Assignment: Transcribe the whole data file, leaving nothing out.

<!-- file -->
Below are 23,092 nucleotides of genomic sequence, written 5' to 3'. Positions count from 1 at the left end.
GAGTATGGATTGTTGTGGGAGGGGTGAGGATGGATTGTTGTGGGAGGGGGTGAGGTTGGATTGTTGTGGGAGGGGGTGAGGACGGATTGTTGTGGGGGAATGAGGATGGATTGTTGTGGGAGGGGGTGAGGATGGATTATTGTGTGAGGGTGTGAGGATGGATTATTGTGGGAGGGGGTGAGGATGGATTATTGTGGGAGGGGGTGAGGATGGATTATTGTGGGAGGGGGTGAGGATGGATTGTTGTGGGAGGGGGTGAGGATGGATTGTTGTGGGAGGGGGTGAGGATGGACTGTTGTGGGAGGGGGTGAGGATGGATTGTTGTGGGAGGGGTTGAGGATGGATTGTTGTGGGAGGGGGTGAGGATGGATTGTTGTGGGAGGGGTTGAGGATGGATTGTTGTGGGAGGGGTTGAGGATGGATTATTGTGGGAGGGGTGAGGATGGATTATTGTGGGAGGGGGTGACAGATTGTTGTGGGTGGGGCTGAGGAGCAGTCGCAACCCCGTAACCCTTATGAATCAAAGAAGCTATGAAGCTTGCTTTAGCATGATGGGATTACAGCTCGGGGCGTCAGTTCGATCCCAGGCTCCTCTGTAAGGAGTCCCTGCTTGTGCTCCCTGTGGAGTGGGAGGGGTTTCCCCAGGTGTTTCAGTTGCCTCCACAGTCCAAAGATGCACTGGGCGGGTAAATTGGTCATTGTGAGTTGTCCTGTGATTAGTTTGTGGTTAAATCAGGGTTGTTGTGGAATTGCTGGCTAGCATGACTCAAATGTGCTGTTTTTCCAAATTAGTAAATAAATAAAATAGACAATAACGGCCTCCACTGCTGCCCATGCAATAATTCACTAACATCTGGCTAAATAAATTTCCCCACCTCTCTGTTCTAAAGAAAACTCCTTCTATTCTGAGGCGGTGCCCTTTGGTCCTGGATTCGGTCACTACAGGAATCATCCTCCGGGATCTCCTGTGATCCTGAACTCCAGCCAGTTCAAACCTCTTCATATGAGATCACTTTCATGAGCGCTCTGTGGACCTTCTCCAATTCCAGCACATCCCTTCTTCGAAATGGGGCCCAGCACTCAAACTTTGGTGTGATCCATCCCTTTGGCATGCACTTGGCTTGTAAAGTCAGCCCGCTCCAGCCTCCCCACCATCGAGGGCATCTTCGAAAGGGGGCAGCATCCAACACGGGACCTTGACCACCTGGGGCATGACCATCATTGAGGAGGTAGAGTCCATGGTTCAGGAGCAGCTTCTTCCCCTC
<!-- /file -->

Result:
Below are 23,092 nucleotides of genomic sequence, written 5' to 3'. Positions count from 1 at the left end.
GAGTATGGATTGTTGTGGGAGGGGTGAGGATGGATTGTTGTGGGAGGGGGTGAGGTTGGATTGTTGTGGGAGGGGGTGAGGACGGATTGTTGTGGGGGAATGAGGATGGATTGTTGTGGGAGGGGGTGAGGATGGATTATTGTGTGAGGGTGTGAGGATGGATTATTGTGGGAGGGGGTGAGGATGGATTATTGTGGGAGGGGGTGAGGATGGATTATTGTGGGAGGGGGTGAGGATGGATTGTTGTGGGAGGGGGTGAGGATGGATTGTTGTGGGAGGGGGTGAGGATGGACTGTTGTGGGAGGGGGTGAGGATGGATTGTTGTGGGAGGGGTTGAGGATGGATTGTTGTGGGAGGGGGTGAGGATGGATTGTTGTGGGAGGGGTTGAGGATGGATTGTTGTGGGAGGGGTTGAGGATGGATTATTGTGGGAGGGGTGAGGATGGATTATTGTGGGAGGGGGTGACAGATTGTTGTGGGTGGGGCTGAGGAGCAGTCGCAACCCCGTAACCCTTATGAATCAAAGAAGCTATGAAGCTTGCTTTAGCATGATGGGATTACAGCTCGGGGCGTCAGTTCGATCCCAGGCTCCTCTGTAAGGAGTCCCTGCTTGTGCTCCCTGTGGAGTGGGAGGGGTTTCCCCAGGTGTTTCAGTTGCCTCCACAGTCCAAAGATGCACTGGGCGGGTAAATTGGTCATTGTGAGTTGTCCTGTGATTAGTTTGTGGTTAAATCAGGGTTGTTGTGGAATTGCTGGCTAGCATGACTCAAATGTGCTGTTTTTCCAAATTAGTAAATAAATAAAATAGACAATAACGGCCTCCACTGCTGCCCATGCAATAATTCACTAACATCTGGCTAAATAAATTTCCCCACCTCTCTGTTCTAAAGAAAACTCCTTCTATTCTGAGGCGGTGCCCTTTGGTCCTGGATTCGGTCACTACAGGAATCATCCTCCGGGATCTCCTGTGATCCTGAACTCCAGCCAGTTCAAACCTCTTCATATGAGATCACTTTCATGAGCGCTCTGTGGACCTTCTCCAATTCCAGCACATCCCTTCTTCGAAATGGGGCCCAGCACTCAAACTTTGGTGTGATCCATCCCTTTGGCATGCACTTGGCTTGTAAAGTCAGCCCGCTCCAGCCTCCCCACCATCGAGGGCATCTTCGAAAGGGGGCAGCATCCAACACGGGACCTTGACCACCTGGGGCATGACCATCATTGAGGAGGTAGAGTCCATGGTTCAGGAGCAGCTTCTTCCCCTC